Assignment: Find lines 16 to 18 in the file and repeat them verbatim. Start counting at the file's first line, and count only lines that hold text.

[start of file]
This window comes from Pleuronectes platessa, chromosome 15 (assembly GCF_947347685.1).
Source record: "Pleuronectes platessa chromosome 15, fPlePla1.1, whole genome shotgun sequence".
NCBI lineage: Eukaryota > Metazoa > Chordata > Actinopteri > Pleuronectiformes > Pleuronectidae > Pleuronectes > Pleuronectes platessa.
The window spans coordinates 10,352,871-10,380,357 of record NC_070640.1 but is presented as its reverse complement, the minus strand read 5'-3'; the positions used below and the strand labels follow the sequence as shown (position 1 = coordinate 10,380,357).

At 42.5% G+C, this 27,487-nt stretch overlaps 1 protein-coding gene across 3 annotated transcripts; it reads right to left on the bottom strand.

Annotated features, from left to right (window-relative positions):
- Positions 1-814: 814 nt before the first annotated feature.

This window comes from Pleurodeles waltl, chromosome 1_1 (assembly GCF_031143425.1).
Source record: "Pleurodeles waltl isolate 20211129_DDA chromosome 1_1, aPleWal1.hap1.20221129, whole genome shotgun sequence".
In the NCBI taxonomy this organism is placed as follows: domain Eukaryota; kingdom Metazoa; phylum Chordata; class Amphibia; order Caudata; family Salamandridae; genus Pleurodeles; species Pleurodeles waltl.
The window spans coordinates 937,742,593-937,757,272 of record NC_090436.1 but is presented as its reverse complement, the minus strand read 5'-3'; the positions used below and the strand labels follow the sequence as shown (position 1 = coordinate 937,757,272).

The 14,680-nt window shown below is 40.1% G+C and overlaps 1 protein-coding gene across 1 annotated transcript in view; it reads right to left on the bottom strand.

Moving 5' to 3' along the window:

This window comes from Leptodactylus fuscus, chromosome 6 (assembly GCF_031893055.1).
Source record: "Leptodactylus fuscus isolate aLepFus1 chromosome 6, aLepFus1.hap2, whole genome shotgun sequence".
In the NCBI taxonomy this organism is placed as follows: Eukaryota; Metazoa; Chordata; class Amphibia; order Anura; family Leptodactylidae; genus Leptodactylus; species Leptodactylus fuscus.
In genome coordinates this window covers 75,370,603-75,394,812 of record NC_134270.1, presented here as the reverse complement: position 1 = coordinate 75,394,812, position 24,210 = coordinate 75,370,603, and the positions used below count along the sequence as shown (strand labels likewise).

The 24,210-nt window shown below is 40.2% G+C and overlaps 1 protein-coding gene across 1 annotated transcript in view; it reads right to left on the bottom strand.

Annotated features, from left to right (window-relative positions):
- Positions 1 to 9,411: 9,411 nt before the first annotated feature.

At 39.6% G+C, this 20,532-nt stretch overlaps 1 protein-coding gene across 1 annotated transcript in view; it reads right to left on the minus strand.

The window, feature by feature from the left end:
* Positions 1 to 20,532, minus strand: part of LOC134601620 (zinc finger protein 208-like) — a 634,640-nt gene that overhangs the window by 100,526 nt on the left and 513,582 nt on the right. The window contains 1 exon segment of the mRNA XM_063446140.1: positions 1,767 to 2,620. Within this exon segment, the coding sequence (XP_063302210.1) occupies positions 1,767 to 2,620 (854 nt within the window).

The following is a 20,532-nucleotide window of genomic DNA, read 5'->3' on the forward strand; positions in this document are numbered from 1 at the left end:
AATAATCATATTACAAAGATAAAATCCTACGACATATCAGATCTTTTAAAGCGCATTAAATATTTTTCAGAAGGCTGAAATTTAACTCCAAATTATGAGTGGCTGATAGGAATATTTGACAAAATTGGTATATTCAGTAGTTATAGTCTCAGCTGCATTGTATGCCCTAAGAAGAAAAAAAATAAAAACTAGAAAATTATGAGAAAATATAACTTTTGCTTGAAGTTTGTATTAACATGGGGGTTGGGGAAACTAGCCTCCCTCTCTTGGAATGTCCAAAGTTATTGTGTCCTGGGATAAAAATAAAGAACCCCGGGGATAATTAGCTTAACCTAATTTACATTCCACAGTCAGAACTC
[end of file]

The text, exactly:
In the NCBI taxonomy this organism is placed as follows: Eukaryota; Metazoa; Chordata; class Amphibia; order Anura; family Leptodactylidae; genus Leptodactylus; species Leptodactylus fuscus.
In genome coordinates this window covers 75,370,603-75,394,812 of record NC_134270.1, presented here as the reverse complement: position 1 = coordinate 75,394,812, position 24,210 = coordinate 75,370,603, and the positions used below count along the sequence as shown (strand labels likewise).

The 24,210-nt window shown below is 40.2% G+C and overlaps 1 protein-coding gene across 1 annotated transcript in view; it reads right to left on the bottom strand.